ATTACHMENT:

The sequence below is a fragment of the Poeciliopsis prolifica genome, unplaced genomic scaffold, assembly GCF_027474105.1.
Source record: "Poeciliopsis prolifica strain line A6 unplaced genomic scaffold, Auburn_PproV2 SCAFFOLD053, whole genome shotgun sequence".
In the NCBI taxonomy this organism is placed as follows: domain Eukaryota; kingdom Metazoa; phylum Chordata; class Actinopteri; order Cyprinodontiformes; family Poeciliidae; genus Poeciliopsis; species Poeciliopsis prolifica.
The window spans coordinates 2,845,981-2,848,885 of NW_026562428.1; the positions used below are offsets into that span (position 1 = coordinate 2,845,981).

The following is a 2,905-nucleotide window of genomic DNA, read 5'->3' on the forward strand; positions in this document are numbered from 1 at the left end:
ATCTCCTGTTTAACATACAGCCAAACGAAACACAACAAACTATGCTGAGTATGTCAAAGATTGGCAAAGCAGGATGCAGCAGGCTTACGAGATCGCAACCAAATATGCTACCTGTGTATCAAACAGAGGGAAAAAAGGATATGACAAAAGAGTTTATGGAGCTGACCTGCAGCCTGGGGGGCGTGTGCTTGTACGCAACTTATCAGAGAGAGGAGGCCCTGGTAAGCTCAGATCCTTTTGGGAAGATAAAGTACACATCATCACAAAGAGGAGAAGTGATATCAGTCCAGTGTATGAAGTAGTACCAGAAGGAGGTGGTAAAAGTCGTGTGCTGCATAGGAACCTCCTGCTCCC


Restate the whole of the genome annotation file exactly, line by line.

The sequence below is a fragment of the Poeciliopsis prolifica genome, unplaced genomic scaffold, assembly GCF_027474105.1.
Source record: "Poeciliopsis prolifica strain line A6 unplaced genomic scaffold, Auburn_PproV2 SCAFFOLD053, whole genome shotgun sequence".
In the NCBI taxonomy this organism is placed as follows: domain Eukaryota; kingdom Metazoa; phylum Chordata; class Actinopteri; order Cyprinodontiformes; family Poeciliidae; genus Poeciliopsis; species Poeciliopsis prolifica.
The window spans coordinates 2,845,981-2,848,885 of NW_026562428.1; the positions used below are offsets into that span (position 1 = coordinate 2,845,981).

The following is a 2,905-nucleotide window of genomic DNA, read 5'->3' on the forward strand; positions in this document are numbered from 1 at the left end:
ATCTCCTGTTTAACATACAGCCAAACGAAACACAACAAACTATGCTGAGTATGTCAAAGATTGGCAAAGCAGGATGCAGCAGGCTTACGAGATCGCAACCAAATATGCTACCTGTGTATCAAACAGAGGGAAAAAAGGATATGACAAAAGAGTTTATGGAGCTGACCTGCAGCCTGGGGGGCGTGTGCTTGTACGCAACTTATCAGAGAGAGGAGGCCCTGGTAAGCTCAGATCCTTTTGGGAAGATAAAGTACACATCATCACAAAGAGGAGAAGTGATATCAGTCCAGTGTATGAAGTAGTACCAGAAGGAGGTGGTAAAAGTCGTGTGCTGCATAGGAACCTCCTGCTCCC